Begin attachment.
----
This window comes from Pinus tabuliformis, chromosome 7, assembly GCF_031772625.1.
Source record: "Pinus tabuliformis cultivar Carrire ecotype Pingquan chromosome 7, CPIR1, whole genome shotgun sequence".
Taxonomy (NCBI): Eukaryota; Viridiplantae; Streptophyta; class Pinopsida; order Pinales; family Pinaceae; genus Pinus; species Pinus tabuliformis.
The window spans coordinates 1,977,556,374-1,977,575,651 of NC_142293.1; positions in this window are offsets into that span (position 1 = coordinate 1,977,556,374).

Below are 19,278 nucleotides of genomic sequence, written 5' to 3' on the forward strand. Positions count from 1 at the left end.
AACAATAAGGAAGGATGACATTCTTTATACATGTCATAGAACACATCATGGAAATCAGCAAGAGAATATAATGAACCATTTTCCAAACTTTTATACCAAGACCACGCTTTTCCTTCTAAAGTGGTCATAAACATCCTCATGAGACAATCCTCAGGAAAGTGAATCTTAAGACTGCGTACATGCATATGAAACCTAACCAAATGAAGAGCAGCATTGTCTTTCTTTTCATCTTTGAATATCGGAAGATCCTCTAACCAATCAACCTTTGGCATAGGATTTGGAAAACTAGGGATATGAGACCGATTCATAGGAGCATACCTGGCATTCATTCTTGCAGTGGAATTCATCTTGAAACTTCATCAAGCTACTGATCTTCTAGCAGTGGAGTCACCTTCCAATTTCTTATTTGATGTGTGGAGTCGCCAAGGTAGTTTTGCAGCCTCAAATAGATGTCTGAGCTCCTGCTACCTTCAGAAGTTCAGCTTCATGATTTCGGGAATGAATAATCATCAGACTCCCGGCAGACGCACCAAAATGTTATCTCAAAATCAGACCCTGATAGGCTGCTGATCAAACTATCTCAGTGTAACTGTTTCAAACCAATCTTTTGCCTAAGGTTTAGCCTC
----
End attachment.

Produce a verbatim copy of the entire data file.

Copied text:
This window comes from Pinus tabuliformis, chromosome 7, assembly GCF_031772625.1.
Source record: "Pinus tabuliformis cultivar Carrire ecotype Pingquan chromosome 7, CPIR1, whole genome shotgun sequence".
Taxonomy (NCBI): Eukaryota; Viridiplantae; Streptophyta; class Pinopsida; order Pinales; family Pinaceae; genus Pinus; species Pinus tabuliformis.
The window spans coordinates 1,977,556,374-1,977,575,651 of NC_142293.1; positions in this window are offsets into that span (position 1 = coordinate 1,977,556,374).

Below are 19,278 nucleotides of genomic sequence, written 5' to 3' on the forward strand. Positions count from 1 at the left end.
AACAATAAGGAAGGATGACATTCTTTATACATGTCATAGAACACATCATGGAAATCAGCAAGAGAATATAATGAACCATTTTCCAAACTTTTATACCAAGACCACGCTTTTCCTTCTAAAGTGGTCATAAACATCCTCATGAGACAATCCTCAGGAAAGTGAATCTTAAGACTGCGTACATGCATATGAAACCTAACCAAATGAAGAGCAGCATTGTCTTTCTTTTCATCTTTGAATATCGGAAGATCCTCTAACCAATCAACCTTTGGCATAGGATTTGGAAAACTAGGGATATGAGACCGATTCATAGGAGCATACCTGGCATTCATTCTTGCAGTGGAATTCATCTTGAAACTTCATCAAGCTACTGATCTTCTAGCAGTGGAGTCACCTTCCAATTTCTTATTTGATGTGTGGAGTCGCCAAGGTAGTTTTGCAGCCTCAAATAGATGTCTGAGCTCCTGCTACCTTCAGAAGTTCAGCTTCATGATTTCGGGAATGAATAATCATCAGACTCCCGGCAGACGCACCAAAATGTTATCTCAAAATCAGACCCTGATAGGCTGCTGATCAAACTATCTCAGTGTAACTGTTTCAAACCAATCTTTTGCCTAAGGTTTAGCCTC